There have been a slew of local controversies in the past decade over the proposed construction of mosques and Islamic community centers. Mayor Michael Bloomberg rightly stood up for religious liberty against vitriolic opposition to the construction of an Islamic center in Lower Manhattan. With the mayor’s support, the city’s Landmarks Preservation Commission unanimously allowed the project to proceed and it is, slowly.
Such good sense is not as common as it should be. This spring, officials in Bridgewater, N.J., opposed a plan to turn an old inn, formerly used for weddings and political events, into the town’s only mosque. Rather than stand up to the opposition, stirred up partly by the Tea Party, the mayor, the township council and the planning board raced to change the zoning rules so that a house of worship would no longer be a permitted use on the inn’s property.
The application for the mosque was filed in January. Ignoring established procedures, officials rushed the zoning change so it would be completed before May 5, the effective date of a new state statute on development regulations that would have allowed the mosque to proceed under the old zoning law.
In defending its move, the township prepared a “reexamination report” that raised hazy new traffic concerns even though an earlier report found no such issues, and both the town’s traffic expert and the county’s planning board found that the mosque would have only a minimal effect on traffic. The debate has centered mostly on safety and quality-of-life objections. Mosques, like other religious institutions, are not exempt from such considerations, but objections must be backed up by studies or other hard data (missing here) and may not be used as a pretext to discriminate against a religion seeking to build a house of worship.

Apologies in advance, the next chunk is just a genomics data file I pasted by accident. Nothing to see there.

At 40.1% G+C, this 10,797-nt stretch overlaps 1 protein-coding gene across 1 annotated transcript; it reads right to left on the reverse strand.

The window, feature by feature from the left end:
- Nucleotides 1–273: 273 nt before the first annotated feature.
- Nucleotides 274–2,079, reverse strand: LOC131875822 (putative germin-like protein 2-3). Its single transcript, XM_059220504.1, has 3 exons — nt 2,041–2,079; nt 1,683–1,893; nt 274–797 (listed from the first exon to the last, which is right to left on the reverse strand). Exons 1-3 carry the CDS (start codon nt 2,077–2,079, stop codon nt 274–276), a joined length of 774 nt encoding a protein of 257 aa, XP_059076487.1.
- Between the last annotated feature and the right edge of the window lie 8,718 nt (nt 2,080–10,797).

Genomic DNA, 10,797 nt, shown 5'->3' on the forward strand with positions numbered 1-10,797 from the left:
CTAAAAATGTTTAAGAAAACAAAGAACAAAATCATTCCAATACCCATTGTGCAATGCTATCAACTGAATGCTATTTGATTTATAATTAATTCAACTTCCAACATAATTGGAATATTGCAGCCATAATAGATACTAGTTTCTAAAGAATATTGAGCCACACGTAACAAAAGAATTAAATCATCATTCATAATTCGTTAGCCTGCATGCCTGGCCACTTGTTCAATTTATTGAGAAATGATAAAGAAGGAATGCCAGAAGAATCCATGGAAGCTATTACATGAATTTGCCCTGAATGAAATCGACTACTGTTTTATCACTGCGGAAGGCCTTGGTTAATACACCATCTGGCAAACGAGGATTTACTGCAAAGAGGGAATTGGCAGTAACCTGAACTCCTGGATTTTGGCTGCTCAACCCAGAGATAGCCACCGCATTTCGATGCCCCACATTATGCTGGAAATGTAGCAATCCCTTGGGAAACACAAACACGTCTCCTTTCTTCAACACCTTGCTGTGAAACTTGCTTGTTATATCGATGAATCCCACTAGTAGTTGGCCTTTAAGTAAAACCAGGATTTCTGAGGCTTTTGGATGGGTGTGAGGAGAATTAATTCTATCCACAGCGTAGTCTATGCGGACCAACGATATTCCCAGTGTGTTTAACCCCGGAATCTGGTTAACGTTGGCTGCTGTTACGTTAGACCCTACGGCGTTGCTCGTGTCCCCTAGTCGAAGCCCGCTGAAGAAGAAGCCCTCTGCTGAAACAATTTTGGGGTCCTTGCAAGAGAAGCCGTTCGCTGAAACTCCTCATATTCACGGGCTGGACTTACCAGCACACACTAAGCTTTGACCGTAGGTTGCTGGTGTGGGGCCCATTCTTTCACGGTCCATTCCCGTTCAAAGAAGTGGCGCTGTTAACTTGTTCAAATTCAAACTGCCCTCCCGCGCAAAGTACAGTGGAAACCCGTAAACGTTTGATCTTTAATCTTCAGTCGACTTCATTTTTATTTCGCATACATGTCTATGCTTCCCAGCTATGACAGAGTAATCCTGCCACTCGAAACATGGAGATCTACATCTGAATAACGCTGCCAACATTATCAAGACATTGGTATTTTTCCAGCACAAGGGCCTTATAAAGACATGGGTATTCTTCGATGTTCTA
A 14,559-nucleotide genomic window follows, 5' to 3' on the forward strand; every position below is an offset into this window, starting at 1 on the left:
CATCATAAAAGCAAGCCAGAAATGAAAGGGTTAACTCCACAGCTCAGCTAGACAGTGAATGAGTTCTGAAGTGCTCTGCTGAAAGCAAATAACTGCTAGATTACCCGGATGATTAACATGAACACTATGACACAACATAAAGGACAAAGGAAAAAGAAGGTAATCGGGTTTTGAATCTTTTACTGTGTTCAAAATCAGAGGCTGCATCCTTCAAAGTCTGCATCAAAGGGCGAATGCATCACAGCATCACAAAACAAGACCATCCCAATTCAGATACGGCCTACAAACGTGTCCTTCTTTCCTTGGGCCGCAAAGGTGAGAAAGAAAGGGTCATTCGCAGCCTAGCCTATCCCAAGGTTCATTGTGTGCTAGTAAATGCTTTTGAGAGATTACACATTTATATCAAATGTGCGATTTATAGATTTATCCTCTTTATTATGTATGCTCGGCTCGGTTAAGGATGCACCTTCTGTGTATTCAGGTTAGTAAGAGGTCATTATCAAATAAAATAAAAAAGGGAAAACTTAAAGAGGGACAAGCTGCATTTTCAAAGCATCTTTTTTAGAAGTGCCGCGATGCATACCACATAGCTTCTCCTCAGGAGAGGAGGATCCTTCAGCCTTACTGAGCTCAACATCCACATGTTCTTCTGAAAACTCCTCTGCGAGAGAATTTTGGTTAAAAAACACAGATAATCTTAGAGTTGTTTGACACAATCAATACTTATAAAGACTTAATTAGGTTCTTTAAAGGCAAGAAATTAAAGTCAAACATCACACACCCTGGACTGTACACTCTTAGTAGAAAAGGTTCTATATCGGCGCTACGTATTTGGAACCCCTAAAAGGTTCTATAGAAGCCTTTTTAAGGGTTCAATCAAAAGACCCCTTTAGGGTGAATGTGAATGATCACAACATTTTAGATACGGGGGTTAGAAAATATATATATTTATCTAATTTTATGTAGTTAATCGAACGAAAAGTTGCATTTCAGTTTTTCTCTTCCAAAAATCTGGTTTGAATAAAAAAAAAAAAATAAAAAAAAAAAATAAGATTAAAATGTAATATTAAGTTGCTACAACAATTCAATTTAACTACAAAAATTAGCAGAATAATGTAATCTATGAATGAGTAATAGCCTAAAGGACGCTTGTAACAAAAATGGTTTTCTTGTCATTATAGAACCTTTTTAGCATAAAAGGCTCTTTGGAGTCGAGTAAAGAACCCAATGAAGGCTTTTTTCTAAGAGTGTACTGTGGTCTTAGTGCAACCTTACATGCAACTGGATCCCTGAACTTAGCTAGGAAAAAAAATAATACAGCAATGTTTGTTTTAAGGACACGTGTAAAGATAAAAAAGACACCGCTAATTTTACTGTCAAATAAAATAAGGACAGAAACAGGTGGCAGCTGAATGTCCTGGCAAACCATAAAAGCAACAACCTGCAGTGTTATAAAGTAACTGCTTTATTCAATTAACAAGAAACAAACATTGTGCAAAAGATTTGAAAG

In June, a federal trial judge properly allowed a lawsuit challenging the town’s actions on constitutional and statutory grounds to go forward. Meanwhile, the Justice Department is conducting an investigation into whether the town’s actions violated the 2000 federal law that bars use of zoning restrictions to unreasonably limit religious structures, a possible prelude to the government’s entry into the case. Over the past month, the department has secured settlements in similar zoning disputes in Georgia and Virginia, allowing proposed mosques to proceed.
Instead of trying to justify its curious skewing of the zoning rules, Bridgewater should be seeking a resolution that permits the mosque to be built and removes a self-inflicted injury to the community’s reputation.
Source: NY Times